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“They want to make a statement that this will not be tolerated, so if they can make a plausible arrest, they will,” Eliadis said. “The ones who wanted the attention, they’re going to get the attention. It’s easier to focus on them than the masses coming through.”

-Pete Eliadis, ICP Founder / President

Capitol mob members could face more serious charges, prison time, as investigation unfolds.

With a growing number of arrests and charges related to last week’s storming of the U.S. Capitol, multiple law enforcement agencies are building a sprawling investigation into who participated in the violence that claimed at least five lives and sent fearful lawmakers into hiding.

Nearly 100 people have been arrested for their roles in the attack carried out by thousands of President Donald Trump’s supporters or in unrest surrounding the Capitol that day. Many face lesser charges such as unlawful entry, disorderly conduct and defacing public property. Only a few have been accused of more serious crimes, such as felony violations of the Riot Act.

In the cases of those who attacked the Capitol, those initial charges could be a precursor of more serious allegations, said University of Texas law professor Bobby Chesney.

Source: Nick Penzenstadler, Josh Salman, Katie Wedell / USA TODAY

Prosecutors have primarily focused on those caught on camera and identified by tipsters in photos and videos.

It’s common for authorities to make arrests based on readily proven charges, such as trespassing on federal property, Chesney said. Then, weeks later, prosecutors seek grand jury indictments on more serious charges. A supporter of President Trump is arrested inside the US Capitol after rioters rushed the building on Jan. 6.

“It remains to be seen how aggressive the Justice Department will be in terms of going after organizers and ringleaders,” Chesney said. “No doubt the FBI and DOJ would prefer to get past January 20, moreover, both for the sake of general calm and to avoid any prospect of a pardon shutting down a particular case.”

Heading up the task of identifying, locating, arresting and charging offenders falls on the shoulders of Michael Sherwin, acting U.S. attorney for the District of Columbia. He told National Public Radio this week that “hundreds” could ultimately face charges. 

No charges are off the table, Sherwin said. Seditious conspiracy, rioting and insurrection will be considered if warranted.

Federal trespassing citations likely will result in fines or probation, experts said. More serious misdemeanors and felony charges related to weapons, conspiracy and assault could result in prison time.

“Prosecutors have a tremendous amount of discretion, and this was an unprecedented assault on our seat of government,” said University of Wisconsin Law Professor Keith Findley. “My guess is they’ll take that very seriously. … They’ll have many, many options to charge independently, or stack offenses. There’s a lot on the table.”

But some, like Anne Milgram, a New York University law professor and former attorney general of New Jersey, criticized the lack of more serious charges for those accused of ransacking the Capitol.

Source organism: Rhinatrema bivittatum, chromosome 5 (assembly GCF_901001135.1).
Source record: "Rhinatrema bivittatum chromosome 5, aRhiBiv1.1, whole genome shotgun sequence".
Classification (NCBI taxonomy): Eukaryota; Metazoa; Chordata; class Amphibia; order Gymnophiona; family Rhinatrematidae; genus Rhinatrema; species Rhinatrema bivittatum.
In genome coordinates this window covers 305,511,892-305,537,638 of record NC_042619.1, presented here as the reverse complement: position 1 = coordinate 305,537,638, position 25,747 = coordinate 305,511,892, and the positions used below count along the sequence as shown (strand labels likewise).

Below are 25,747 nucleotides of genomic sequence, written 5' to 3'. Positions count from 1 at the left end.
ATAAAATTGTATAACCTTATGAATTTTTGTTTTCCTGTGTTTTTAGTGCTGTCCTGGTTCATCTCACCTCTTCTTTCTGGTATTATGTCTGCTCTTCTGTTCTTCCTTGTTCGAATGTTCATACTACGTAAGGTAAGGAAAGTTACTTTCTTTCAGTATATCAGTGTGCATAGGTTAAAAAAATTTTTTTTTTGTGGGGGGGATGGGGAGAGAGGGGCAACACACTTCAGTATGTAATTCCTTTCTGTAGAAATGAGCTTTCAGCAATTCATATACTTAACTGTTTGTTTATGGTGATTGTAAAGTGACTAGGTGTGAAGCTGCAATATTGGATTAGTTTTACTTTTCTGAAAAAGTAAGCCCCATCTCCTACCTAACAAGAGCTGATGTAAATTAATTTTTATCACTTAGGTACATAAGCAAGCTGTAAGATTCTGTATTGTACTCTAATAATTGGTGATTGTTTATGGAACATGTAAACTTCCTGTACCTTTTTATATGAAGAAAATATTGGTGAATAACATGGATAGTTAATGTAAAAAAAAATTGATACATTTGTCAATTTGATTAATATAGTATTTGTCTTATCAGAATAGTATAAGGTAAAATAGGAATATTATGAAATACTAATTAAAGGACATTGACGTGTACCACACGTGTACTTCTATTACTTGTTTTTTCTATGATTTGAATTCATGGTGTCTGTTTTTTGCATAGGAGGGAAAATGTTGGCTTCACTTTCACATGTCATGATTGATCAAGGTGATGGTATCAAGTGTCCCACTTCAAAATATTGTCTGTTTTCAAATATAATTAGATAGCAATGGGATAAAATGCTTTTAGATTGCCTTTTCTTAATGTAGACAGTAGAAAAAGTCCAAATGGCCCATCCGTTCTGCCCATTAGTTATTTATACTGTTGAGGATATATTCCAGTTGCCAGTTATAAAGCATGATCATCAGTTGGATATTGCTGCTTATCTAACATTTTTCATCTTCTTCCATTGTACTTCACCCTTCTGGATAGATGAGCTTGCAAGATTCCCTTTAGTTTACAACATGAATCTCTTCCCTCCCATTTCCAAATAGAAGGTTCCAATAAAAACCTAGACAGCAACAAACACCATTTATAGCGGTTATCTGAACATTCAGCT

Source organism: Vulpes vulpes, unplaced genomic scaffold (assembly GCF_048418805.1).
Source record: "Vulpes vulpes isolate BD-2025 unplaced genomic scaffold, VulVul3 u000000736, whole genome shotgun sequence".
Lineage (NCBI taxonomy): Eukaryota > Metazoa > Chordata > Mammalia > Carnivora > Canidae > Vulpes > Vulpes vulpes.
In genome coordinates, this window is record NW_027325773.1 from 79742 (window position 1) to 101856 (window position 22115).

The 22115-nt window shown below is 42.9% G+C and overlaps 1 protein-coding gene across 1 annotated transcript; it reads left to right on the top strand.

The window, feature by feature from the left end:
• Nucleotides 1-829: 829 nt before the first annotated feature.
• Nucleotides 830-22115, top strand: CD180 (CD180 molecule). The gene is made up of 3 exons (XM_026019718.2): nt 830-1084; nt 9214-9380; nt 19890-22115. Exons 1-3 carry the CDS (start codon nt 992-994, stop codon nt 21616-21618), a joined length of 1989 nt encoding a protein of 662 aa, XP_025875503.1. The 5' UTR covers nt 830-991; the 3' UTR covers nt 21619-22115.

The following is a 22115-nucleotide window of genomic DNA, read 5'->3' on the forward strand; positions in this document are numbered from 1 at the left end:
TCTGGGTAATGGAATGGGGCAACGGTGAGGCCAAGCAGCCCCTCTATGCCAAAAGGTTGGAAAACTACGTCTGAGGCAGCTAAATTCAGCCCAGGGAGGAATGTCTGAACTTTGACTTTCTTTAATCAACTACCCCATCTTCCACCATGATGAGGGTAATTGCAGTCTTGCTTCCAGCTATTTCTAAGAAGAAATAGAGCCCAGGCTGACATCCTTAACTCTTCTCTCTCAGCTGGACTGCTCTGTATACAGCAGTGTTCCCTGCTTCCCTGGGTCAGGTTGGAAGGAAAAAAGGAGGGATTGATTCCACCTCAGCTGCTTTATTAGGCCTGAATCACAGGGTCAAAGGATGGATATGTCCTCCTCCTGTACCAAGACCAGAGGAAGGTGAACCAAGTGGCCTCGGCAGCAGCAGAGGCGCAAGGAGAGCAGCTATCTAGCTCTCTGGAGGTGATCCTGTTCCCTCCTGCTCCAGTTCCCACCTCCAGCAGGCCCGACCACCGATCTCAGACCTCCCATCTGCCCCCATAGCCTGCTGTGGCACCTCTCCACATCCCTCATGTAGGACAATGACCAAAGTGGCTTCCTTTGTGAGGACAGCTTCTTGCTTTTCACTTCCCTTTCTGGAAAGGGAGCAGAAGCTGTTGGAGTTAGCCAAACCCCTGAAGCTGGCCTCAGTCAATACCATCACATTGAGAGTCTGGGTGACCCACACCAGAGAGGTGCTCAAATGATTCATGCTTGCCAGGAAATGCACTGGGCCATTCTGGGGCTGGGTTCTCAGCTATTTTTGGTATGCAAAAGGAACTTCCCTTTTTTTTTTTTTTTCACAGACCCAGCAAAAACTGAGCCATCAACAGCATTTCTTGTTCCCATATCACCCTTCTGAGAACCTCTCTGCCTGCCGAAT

“What we’ve yet to see is a connection to seditious conspiracy,” Milgram said. “It feels to me, and everyone who watched, that the goal of this mob was to stop Congress from certifying the vote. … The charges right now do not match the harm.”

Milgram said she expects the heaviest charges to stem from the death of Capitol Police officer Brian Sicknick. Others have suggested several members of the mob could face felony murder charges in that case similar to a getaway driver in a fatal robbery.

Federal investigators also have the option of serving subpoenas on technology companies to preserve content that perpetrators might try to delete.

Pete Eliadis, president and CEO of Intelligence Consulting Partners, a security firm, faulted Capitol Police for failing to secure the building and make arrests on the scene, which will make the job harder for investigators.

But he believes the government will try to make an example out of the key figures whose viral images show their role in inciting violence.

“They want to make a statement that this will not be tolerated, so if they can make a plausible arrest, they will,” Eliadis said. “The ones who wanted the attention, they’re going to get the attention. It’s easier to focus on them than the masses coming through.”

Labeling the riot and finding the most accurate charges could be difficult without a domestic terrorism law, which Congress has considered for years, said Chris Bonner, a retired FBI agent who teaches courses on homeland security at Embry-Riddle Aeronautical University in Daytona Beach, Florida.

“The very first thing people want to do is call something terrorism. There is no federal law covering domestic terrorism,” Bonner said. “If we’re going to decry something and criminalize it, we better have a law to cover it and then it better be equally applied across the ideological spectrum from extreme left to extreme right.”

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